Picture a tiny bit of a thing on an already miniscule computer chip. Something microscopic with the power to think like a computer without the need of complex circuitry and capable of being moved by light or sound: That is quantum technology simplified.
Put less simply, quantum control uses a technology derived from physics for computer applications. Quantum electrodynamics, or QED, describes the interaction of matter and light, and QED-circuits take this interaction to the computer chip by trying to harness the interaction for circuitry in machines. Phonons are sound-activated quantum vibrations that move circuitry and motor machines at the chip level.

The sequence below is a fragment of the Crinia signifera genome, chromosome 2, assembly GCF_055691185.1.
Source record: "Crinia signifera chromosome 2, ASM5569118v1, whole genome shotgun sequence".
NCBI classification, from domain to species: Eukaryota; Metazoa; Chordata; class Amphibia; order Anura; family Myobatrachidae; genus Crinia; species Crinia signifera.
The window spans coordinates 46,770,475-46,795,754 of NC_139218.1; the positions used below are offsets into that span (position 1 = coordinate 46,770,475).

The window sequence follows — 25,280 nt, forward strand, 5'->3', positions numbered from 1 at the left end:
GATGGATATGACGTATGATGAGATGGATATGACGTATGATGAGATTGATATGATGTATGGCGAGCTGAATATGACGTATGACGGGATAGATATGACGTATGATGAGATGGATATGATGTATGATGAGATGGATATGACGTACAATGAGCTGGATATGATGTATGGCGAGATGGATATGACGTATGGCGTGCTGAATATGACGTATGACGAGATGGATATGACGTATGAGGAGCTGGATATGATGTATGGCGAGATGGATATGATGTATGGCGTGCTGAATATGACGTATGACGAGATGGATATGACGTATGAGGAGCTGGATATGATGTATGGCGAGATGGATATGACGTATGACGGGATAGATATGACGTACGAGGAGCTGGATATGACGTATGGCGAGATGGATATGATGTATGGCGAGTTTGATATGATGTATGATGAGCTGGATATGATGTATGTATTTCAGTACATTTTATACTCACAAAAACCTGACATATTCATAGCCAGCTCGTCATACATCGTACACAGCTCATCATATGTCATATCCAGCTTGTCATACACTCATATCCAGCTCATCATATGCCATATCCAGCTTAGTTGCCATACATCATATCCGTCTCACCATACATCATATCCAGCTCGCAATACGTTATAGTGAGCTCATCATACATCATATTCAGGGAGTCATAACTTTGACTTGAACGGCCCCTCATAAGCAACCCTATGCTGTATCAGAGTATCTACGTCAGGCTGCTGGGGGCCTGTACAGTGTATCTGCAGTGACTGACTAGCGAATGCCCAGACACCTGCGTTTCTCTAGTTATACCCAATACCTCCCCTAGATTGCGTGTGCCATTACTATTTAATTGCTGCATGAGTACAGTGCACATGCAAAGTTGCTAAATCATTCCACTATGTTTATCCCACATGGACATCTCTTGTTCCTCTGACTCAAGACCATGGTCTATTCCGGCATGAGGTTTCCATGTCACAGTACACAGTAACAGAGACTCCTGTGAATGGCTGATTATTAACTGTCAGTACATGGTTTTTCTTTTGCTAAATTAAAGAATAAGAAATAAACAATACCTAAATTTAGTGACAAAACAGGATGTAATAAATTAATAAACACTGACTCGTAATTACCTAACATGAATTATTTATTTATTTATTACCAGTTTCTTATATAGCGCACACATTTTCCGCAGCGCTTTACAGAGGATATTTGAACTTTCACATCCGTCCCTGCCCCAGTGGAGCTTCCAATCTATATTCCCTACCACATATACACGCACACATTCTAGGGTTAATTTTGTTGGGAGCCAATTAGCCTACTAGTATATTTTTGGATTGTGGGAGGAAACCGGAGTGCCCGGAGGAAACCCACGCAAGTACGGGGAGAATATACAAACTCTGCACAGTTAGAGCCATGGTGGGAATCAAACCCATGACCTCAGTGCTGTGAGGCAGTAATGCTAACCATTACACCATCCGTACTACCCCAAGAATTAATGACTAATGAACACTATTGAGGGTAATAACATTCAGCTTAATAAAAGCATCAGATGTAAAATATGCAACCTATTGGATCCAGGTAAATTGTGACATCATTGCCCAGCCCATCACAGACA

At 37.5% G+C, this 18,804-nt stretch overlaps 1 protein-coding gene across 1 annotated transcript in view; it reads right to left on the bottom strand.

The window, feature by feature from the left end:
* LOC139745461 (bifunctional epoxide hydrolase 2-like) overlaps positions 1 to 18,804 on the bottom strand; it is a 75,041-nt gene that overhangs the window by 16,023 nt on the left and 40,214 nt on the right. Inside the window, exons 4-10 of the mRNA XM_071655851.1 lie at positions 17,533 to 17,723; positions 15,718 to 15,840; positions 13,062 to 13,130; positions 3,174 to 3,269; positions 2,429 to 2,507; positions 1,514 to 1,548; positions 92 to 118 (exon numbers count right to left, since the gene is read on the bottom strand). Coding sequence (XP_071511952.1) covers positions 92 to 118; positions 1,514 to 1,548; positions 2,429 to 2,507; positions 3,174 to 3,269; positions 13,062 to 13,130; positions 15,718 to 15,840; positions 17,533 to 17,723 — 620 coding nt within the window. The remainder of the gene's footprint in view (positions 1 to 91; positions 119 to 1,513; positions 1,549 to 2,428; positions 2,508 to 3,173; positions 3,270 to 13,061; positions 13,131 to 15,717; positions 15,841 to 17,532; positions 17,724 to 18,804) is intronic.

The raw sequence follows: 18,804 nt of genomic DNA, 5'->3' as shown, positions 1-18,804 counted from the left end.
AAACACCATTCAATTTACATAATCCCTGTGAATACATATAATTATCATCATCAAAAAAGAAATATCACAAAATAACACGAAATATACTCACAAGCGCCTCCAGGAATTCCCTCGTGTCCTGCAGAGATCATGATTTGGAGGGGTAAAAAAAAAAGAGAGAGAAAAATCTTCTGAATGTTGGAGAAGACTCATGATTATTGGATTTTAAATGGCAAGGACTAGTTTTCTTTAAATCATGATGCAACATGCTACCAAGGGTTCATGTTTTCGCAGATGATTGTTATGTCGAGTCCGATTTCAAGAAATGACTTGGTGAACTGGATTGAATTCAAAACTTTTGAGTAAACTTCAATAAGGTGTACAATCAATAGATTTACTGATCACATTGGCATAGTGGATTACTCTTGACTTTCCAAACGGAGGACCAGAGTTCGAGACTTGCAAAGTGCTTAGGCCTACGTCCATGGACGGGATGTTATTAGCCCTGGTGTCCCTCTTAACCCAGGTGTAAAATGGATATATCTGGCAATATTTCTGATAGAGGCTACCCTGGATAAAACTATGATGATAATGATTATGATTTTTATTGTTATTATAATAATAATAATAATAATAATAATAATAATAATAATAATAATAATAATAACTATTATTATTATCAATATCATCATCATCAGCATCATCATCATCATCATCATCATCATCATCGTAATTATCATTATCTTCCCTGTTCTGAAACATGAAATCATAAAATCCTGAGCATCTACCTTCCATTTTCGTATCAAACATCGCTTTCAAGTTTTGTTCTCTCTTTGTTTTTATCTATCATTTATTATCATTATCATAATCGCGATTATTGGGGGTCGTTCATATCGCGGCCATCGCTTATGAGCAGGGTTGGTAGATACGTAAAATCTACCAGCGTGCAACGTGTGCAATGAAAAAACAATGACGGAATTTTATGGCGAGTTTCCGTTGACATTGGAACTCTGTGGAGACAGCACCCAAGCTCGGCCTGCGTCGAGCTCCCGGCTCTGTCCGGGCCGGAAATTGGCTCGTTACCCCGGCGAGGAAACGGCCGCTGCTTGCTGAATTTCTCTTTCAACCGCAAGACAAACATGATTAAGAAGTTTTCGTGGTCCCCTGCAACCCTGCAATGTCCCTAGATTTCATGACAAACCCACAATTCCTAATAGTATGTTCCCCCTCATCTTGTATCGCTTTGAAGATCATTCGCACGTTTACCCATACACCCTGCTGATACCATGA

All of these breakthroughs in quantum technology are advancing the zero-sized intelligence we touched on earlier, and they're very exciting to techies and scientists alike. They merge science and technology into something that isn't mere experimentation, but has enormous implications because they work and may someday power the computer and communication devices we use every day. Their enormity comes in their tiny, atomic-sized power [source: MIT].